The Immigration and Ethnic History Society is delighted to announce the publication of the new e-book, Immigrant Identity and the Politics of Citizenship. Part of the Common Threads series, it is a joint effort with the Journal of American Ethnic History and the University of Illinois Press. Editor John Bukowczyk selected 14 articles that discuss the divisions and hierarchies immigrants coming to the United States confront and how these immigrants shape and are shaped by the social and cultural worlds they enter here. Drawing on scholarship about ethnic groups from around the globe, the chapters illuminate the often fraught journey many migrants undertake from mistrusted “Other” to sometimes-welcomed citizen. The book includes a substantial introduction from the editor that highlights themes that link each chapter.
Priced with students in mind, this series is ideal for course adoption.
From the introduction:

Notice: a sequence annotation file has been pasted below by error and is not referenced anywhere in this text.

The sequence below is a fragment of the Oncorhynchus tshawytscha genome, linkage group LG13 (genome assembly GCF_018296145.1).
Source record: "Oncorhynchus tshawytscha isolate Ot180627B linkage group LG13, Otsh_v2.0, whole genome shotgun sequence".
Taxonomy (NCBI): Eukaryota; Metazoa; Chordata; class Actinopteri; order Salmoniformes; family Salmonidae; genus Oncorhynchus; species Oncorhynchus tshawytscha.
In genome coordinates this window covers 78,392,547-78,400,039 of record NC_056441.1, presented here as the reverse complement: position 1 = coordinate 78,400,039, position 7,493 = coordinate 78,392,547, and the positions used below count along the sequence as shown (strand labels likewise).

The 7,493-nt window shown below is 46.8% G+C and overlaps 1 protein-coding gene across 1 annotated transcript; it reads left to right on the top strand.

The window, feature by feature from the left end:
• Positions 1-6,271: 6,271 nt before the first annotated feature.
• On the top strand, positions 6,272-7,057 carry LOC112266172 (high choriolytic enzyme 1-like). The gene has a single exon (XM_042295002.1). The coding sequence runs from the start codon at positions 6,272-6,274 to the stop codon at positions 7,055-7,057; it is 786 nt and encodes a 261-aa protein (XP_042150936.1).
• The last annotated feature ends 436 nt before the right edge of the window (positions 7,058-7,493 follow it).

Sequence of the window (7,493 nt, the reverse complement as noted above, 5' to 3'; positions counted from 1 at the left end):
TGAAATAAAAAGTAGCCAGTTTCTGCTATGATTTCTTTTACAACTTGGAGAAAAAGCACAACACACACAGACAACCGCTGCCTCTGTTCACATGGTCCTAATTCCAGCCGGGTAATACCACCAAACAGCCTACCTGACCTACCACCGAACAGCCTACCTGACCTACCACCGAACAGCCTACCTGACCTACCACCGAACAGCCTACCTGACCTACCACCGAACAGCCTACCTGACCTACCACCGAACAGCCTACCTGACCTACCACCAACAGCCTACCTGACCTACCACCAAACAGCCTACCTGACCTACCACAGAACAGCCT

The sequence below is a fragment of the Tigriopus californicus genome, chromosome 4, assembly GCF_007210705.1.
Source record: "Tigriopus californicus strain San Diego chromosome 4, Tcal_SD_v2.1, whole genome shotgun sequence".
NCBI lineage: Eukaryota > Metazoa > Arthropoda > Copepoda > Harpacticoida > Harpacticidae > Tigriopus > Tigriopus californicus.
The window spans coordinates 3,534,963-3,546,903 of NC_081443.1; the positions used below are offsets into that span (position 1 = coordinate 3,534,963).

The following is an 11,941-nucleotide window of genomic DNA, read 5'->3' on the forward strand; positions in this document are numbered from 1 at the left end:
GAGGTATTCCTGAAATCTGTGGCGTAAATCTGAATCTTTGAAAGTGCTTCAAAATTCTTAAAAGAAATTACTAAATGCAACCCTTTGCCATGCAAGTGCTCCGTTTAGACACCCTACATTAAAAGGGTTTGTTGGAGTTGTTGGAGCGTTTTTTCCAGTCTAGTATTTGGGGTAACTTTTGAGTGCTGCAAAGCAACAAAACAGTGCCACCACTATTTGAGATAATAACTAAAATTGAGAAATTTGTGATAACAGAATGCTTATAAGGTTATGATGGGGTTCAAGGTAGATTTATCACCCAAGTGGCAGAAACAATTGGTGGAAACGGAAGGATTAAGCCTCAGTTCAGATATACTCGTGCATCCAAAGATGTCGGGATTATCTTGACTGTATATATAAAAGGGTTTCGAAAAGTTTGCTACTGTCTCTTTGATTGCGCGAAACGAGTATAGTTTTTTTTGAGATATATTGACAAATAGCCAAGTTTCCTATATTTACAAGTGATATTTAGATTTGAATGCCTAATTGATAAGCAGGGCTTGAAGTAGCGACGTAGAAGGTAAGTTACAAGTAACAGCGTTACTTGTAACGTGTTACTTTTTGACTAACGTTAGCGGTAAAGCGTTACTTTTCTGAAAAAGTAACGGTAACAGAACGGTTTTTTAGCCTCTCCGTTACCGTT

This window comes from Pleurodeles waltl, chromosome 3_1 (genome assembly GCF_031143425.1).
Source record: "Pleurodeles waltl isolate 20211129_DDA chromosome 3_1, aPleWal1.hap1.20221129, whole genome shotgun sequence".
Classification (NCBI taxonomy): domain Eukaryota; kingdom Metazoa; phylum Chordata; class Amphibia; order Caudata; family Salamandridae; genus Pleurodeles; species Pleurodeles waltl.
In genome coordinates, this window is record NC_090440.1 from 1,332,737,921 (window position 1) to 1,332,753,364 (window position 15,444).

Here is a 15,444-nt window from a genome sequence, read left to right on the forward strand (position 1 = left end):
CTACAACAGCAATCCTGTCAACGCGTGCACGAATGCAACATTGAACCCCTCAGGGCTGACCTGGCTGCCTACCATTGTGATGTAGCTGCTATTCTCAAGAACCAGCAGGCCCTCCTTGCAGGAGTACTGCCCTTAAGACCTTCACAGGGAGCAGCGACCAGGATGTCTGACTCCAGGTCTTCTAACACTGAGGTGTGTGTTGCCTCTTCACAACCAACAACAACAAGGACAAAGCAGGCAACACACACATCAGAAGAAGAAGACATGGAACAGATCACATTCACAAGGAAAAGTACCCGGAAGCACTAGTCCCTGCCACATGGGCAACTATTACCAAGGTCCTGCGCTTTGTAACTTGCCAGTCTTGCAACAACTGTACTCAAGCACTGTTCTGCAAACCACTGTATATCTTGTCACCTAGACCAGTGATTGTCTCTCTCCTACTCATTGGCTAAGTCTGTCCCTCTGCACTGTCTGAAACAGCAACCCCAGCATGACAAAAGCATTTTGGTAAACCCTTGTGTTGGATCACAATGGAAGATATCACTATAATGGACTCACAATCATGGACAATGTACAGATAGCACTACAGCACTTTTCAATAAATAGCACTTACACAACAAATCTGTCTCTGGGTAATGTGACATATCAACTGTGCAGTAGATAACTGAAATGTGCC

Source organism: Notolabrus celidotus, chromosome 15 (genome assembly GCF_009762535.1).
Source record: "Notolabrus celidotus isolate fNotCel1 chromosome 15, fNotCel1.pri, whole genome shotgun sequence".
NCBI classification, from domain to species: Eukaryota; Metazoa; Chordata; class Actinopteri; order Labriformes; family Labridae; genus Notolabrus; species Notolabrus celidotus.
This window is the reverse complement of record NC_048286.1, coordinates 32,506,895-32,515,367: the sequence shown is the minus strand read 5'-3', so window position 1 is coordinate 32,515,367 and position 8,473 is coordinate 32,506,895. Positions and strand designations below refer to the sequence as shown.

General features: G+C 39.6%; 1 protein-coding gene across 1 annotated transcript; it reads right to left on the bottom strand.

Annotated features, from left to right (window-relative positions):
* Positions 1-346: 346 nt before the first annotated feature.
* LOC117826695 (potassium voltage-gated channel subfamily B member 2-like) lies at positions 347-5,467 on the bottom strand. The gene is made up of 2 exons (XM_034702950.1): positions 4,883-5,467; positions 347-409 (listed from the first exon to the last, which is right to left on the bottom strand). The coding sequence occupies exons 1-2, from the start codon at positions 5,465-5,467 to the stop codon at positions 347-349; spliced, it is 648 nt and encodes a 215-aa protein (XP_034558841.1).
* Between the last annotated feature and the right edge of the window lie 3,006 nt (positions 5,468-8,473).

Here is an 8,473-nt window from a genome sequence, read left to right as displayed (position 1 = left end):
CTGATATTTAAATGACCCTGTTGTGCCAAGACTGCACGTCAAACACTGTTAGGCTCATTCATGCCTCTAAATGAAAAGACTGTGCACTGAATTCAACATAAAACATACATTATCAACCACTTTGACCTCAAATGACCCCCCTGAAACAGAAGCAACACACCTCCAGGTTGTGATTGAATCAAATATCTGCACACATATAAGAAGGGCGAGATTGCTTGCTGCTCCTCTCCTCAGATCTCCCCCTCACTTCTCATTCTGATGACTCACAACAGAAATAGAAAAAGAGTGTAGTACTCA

“The rich sampling of contents from the Journal of American Ethnic History (JAEH) should prompt lively discussion of contemporary issues involving immigrant and ethnic identity and the politics of the citizenship and the incorporation of the foreign-born into an ever changing American society. Ironically, although the immigration and ethnic history field and, with it, the JAEH, focus on cultural differences and the mixing and mingling of diverse peoples, the subtext throughout involves, so to speak, the other side of the coin. On the flip side of American coins reads the inscription, E Pluribus Unum—”From Many, One.” In our own times, as in the past, this motto raises questions that still beg for answers today. What is an America? What should it be?”
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